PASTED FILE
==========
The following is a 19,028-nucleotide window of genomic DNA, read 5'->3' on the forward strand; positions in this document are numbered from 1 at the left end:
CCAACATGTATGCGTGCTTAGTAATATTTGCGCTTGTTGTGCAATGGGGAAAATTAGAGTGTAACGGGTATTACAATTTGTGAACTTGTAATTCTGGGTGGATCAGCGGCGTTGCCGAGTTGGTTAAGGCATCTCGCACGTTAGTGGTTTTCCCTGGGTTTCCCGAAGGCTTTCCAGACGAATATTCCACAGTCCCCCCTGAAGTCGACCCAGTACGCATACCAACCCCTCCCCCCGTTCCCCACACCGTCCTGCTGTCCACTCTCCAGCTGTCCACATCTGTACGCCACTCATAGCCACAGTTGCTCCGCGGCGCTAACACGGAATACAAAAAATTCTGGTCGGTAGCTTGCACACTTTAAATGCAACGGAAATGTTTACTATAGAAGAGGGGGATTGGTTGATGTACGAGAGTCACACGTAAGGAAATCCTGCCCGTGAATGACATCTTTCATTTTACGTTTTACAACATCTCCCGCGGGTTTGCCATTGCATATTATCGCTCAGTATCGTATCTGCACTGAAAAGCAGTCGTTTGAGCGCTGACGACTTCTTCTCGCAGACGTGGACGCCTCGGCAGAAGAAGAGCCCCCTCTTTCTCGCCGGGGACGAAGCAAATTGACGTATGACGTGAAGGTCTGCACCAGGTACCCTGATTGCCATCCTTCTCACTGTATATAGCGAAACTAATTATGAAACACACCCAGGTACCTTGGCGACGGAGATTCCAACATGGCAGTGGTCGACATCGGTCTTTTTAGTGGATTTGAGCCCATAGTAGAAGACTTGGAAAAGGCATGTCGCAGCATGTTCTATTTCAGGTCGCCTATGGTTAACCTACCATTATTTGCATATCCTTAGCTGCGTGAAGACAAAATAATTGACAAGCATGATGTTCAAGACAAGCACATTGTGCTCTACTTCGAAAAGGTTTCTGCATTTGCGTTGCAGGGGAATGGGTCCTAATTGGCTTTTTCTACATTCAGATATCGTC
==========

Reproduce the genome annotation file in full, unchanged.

The following is a 19,028-nucleotide window of genomic DNA, read 5'->3' on the forward strand; positions in this document are numbered from 1 at the left end:
CCAACATGTATGCGTGCTTAGTAATATTTGCGCTTGTTGTGCAATGGGGAAAATTAGAGTGTAACGGGTATTACAATTTGTGAACTTGTAATTCTGGGTGGATCAGCGGCGTTGCCGAGTTGGTTAAGGCATCTCGCACGTTAGTGGTTTTCCCTGGGTTTCCCGAAGGCTTTCCAGACGAATATTCCACAGTCCCCCCTGAAGTCGACCCAGTACGCATACCAACCCCTCCCCCCGTTCCCCACACCGTCCTGCTGTCCACTCTCCAGCTGTCCACATCTGTACGCCACTCATAGCCACAGTTGCTCCGCGGCGCTAACACGGAATACAAAAAATTCTGGTCGGTAGCTTGCACACTTTAAATGCAACGGAAATGTTTACTATAGAAGAGGGGGATTGGTTGATGTACGAGAGTCACACGTAAGGAAATCCTGCCCGTGAATGACATCTTTCATTTTACGTTTTACAACATCTCCCGCGGGTTTGCCATTGCATATTATCGCTCAGTATCGTATCTGCACTGAAAAGCAGTCGTTTGAGCGCTGACGACTTCTTCTCGCAGACGTGGACGCCTCGGCAGAAGAAGAGCCCCCTCTTTCTCGCCGGGGACGAAGCAAATTGACGTATGACGTGAAGGTCTGCACCAGGTACCCTGATTGCCATCCTTCTCACTGTATATAGCGAAACTAATTATGAAACACACCCAGGTACCTTGGCGACGGAGATTCCAACATGGCAGTGGTCGACATCGGTCTTTTTAGTGGATTTGAGCCCATAGTAGAAGACTTGGAAAAGGCATGTCGCAGCATGTTCTATTTCAGGTCGCCTATGGTTAACCTACCATTATTTGCATATCCTTAGCTGCGTGAAGACAAAATAATTGACAAGCATGATGTTCAAGACAAGCACATTGTGCTCTACTTCGAAAAGGTTTCTGCATTTGCGTTGCAGGGGAATGGGTCCTAATTGGCTTTTTCTACATTCAGATATCGTC